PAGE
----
|Name Florianus Florianus|
Successor Marcus Aurelius Probus
Died 276Tarsus, Cilicia
|Role Roman emperor|
Siblings Marcus Claudius Tacitus
|Similar People Marcus Aurelius Probus, Carus, Quintillus, Aurelian, Claudius Gothicus|
Assassinated 276 AD, Tarsus, Turkey
Predecessor Marcus Claudius Tacitus
Emperors of rome florianus
Florianus (Latin: Marcus Annius Florianus Augustus; died 276), also known as Florian, was Roman Emperor for a few months in 276.
- Emperors of rome florianus
- The roman emperors tacitus florianus and the great probus
- Probus rebellion
The roman emperors tacitus florianus and the great probus
Florian was reported be a maternal half-brother to the Emperor Marcus Claudius Tacitus. Appointed Praetorian Prefect in Tacitus's army in his campaign against the Goths, according to the available sources, he was chosen by the army in the West to succeed Tacitus in 276, without the consensus of the Roman Senate. However he minted coins bearing the "SC" legend, thus showing some bonds to the Senate.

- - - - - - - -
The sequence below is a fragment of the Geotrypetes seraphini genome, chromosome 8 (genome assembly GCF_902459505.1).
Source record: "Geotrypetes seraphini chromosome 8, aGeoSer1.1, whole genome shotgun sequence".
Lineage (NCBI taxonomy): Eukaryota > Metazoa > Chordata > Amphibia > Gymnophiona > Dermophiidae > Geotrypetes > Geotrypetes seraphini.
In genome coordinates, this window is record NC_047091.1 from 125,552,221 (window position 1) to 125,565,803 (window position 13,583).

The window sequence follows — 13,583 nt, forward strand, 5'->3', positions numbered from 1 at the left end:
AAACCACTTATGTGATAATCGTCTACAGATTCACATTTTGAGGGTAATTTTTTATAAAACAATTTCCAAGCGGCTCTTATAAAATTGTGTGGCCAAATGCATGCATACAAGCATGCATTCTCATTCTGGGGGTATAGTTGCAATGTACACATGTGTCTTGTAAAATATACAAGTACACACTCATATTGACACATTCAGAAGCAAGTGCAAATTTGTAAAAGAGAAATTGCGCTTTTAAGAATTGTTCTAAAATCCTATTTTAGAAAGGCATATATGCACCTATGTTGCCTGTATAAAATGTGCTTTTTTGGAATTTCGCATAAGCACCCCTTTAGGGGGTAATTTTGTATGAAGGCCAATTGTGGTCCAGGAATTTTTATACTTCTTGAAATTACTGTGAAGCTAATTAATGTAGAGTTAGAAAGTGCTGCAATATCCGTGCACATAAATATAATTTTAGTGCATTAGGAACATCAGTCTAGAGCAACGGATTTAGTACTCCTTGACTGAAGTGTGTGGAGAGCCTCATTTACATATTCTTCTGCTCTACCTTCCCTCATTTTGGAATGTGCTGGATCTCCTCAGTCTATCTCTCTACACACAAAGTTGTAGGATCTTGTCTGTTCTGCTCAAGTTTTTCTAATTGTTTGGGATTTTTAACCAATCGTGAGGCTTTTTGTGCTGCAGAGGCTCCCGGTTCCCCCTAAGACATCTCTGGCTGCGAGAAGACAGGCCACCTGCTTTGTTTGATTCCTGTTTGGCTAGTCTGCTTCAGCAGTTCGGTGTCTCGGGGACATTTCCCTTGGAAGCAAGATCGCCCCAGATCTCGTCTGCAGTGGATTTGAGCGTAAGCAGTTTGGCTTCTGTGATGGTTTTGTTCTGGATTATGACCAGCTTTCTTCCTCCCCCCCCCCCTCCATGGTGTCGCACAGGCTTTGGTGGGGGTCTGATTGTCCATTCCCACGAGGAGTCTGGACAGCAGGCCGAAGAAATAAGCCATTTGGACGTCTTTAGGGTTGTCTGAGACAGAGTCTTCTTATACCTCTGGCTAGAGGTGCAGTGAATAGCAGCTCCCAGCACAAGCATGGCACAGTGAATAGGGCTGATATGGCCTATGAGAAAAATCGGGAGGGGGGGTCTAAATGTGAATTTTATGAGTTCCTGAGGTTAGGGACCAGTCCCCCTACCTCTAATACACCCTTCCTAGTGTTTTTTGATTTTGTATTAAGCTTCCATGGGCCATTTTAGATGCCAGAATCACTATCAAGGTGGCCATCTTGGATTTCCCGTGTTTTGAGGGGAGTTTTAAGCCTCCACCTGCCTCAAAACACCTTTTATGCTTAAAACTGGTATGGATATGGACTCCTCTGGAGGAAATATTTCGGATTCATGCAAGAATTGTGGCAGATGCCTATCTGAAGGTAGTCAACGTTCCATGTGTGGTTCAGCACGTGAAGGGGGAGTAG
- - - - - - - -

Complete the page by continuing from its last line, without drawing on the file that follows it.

Florian was fighting the Heruli when the army in the East elected Probus. Florian had the support of Italia, Gaul, Hispania, Britain, Africa, and Mauretania. The two rival emperors met in battle in Cilicia; Florianus had the larger army, but Probus was a more experienced general and avoided a direct clash. Florian's western army was not accustomed to the hot, dry eastern climate, and Probus likely secured a small victory. Florian was assassinated by his own troops near Tarsus once their confidence was lost. He died in September 276, having been emperor for only eighty-eight days.
A family of the Brandenburg nobility called von Blumenthal claimed descent from Florianus in a fanciful legend which says that after his death his sons fled over the Alps and introduced viticulture to the north Germans.